Browsing: Antiochian Orthodox Church

Source: First Things by Cyril Hovorun Originally published on July 7, 2016 I had begun writing about the results of the Pan-Orthodox Council, which recently finished its work in Crete, before it was actually convened. The working title I chose then was “Pentecost 2016: A Doomsday for the Orthodox.” At the time, I was desperate about the Council and its outcome, along with many other Orthodox, who were shocked that four of the fourteen Orthodox churches had decided at the last minute not to go to Crete. There seemed no reason to hope that a “Vatican-II effect” would occur at…

Source: Antiochian Orthodox Christian Archdiocese of North America From June 25–28, 2014, the Patriarch of Antioch and All the East His Beatitude John X joined with the Fathers of the Holy Synod to call the faithful from around the world to the Hill of Balamand for a conference on Antiochian unity. Appropriately, the Conference concluded with the joyous celebration of the Feast of Ss. Peter and Paul, patron saints of the Antiochian Church. Antiochian.org has assembled a collection of photographs highlighting the Unity Conference. Additionally, the Patriarchate of Antioch’s website has published photo galleries and written reports of the historic events in both Arabic and English,…

By Ray Hanania Source: The Arab Daily News JOBS – JOBS – AND MORE JOBS:  While many Arabs are facing discrimination, job losses, harassment and racial profiling in many communities throughout the United States, one American City is bucking the trend and encouraging Arabic Families to move to their city with the promise of potential jobs, cultural recognition and a better family life. It’s a lot to promise but lifelong residents of Sioux City, Iowa believe that Arabs will respond positively to their initiative to whole heartedly welcome Arabic Families now living in large American Cities and those emigrating from…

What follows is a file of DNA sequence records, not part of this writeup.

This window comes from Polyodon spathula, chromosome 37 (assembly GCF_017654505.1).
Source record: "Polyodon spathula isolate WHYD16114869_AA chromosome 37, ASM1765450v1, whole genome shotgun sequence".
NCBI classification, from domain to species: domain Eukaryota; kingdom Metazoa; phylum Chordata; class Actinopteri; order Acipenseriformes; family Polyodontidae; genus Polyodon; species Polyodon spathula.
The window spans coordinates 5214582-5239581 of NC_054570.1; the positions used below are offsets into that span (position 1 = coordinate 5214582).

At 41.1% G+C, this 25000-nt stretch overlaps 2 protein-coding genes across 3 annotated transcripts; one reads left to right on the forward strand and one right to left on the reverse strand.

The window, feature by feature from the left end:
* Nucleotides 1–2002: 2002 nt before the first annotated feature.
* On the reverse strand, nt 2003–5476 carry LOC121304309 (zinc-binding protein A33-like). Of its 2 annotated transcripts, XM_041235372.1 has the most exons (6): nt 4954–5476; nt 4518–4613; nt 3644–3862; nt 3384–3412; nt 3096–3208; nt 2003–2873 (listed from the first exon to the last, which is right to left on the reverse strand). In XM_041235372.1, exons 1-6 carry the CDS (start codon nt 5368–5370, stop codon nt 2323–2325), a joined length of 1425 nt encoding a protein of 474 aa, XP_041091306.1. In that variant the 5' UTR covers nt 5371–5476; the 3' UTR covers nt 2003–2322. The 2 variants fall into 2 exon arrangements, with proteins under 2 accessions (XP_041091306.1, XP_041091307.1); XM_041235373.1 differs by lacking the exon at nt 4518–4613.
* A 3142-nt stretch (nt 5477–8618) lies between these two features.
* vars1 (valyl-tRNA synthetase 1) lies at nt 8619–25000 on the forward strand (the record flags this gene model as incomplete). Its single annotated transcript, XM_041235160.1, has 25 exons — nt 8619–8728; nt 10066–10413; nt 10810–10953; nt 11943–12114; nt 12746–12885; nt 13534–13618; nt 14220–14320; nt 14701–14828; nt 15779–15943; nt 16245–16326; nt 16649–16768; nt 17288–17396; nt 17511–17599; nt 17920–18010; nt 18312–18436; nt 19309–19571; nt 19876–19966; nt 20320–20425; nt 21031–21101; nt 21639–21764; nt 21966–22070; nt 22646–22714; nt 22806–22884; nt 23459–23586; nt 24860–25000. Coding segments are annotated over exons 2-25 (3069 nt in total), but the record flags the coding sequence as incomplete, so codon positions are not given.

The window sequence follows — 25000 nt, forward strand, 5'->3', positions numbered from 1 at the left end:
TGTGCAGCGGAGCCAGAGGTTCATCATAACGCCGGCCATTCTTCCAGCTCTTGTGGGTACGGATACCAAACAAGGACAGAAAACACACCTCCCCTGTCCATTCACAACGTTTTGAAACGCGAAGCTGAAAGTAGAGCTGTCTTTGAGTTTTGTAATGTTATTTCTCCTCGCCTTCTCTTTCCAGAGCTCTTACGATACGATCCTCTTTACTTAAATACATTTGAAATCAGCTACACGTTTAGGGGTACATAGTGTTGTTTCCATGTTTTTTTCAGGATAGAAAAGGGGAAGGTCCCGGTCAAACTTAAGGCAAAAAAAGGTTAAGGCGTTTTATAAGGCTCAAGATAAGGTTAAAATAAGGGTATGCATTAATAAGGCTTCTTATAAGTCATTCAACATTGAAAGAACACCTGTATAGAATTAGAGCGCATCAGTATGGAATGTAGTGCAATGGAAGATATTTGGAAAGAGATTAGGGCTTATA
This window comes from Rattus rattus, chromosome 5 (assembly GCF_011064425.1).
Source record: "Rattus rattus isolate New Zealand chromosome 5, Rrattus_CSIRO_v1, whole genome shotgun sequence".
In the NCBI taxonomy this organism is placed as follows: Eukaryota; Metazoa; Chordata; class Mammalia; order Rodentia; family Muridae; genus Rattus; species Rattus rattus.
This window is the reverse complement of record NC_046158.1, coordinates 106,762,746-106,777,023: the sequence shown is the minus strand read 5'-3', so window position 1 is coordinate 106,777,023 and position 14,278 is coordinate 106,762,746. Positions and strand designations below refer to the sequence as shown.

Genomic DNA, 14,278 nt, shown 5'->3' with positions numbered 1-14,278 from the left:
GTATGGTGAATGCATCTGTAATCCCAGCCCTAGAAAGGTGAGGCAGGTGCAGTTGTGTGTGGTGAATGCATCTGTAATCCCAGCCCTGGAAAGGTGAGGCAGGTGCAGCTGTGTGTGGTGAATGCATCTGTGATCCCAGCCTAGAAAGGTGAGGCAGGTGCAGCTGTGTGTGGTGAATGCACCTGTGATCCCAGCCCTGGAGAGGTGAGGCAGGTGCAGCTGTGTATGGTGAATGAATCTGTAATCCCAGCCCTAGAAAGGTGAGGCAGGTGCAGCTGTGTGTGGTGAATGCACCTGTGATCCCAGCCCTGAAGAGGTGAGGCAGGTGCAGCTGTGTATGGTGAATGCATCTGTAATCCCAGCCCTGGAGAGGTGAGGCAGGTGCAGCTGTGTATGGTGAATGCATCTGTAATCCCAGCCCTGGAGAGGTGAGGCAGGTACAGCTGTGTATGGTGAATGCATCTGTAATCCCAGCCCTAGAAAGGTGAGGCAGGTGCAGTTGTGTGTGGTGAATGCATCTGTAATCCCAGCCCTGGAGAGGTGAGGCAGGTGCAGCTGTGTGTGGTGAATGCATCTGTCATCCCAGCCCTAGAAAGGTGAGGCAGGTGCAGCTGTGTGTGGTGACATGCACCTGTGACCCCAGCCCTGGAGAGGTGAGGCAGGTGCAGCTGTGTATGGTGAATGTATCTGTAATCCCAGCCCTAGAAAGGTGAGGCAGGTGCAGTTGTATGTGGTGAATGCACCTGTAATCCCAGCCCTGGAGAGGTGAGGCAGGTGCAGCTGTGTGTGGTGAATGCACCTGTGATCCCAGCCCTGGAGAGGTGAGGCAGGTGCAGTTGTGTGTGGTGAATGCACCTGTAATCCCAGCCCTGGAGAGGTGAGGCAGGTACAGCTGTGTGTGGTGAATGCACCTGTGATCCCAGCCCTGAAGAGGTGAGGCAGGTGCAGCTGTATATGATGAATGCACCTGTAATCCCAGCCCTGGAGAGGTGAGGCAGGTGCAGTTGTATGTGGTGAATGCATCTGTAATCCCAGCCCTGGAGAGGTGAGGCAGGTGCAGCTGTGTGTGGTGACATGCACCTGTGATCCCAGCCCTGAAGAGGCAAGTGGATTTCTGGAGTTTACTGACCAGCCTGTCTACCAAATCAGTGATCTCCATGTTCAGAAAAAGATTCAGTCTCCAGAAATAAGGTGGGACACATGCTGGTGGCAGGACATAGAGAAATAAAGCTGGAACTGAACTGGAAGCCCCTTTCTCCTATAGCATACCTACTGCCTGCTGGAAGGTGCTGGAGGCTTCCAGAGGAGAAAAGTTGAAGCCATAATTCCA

Source: Mlive DORR, MI — After his Holy Cross Antiochian Orthodox Church was vandalized for the second time in six months, the Rev. Gregory Hogg was able to find solace in the misdeeds of others. “Because the Bible says that after doing good, we will suffer evil,” Hogg said on Tuesday, May 7, the day he learned that unknown suspects had defaced the church. A parishoner called Hogg, who resides in Byron Center, to tell him the church had been hit again, the pastor said. When he arrived he saw a two upside-down crosses, and spray-painted graffiti that included a…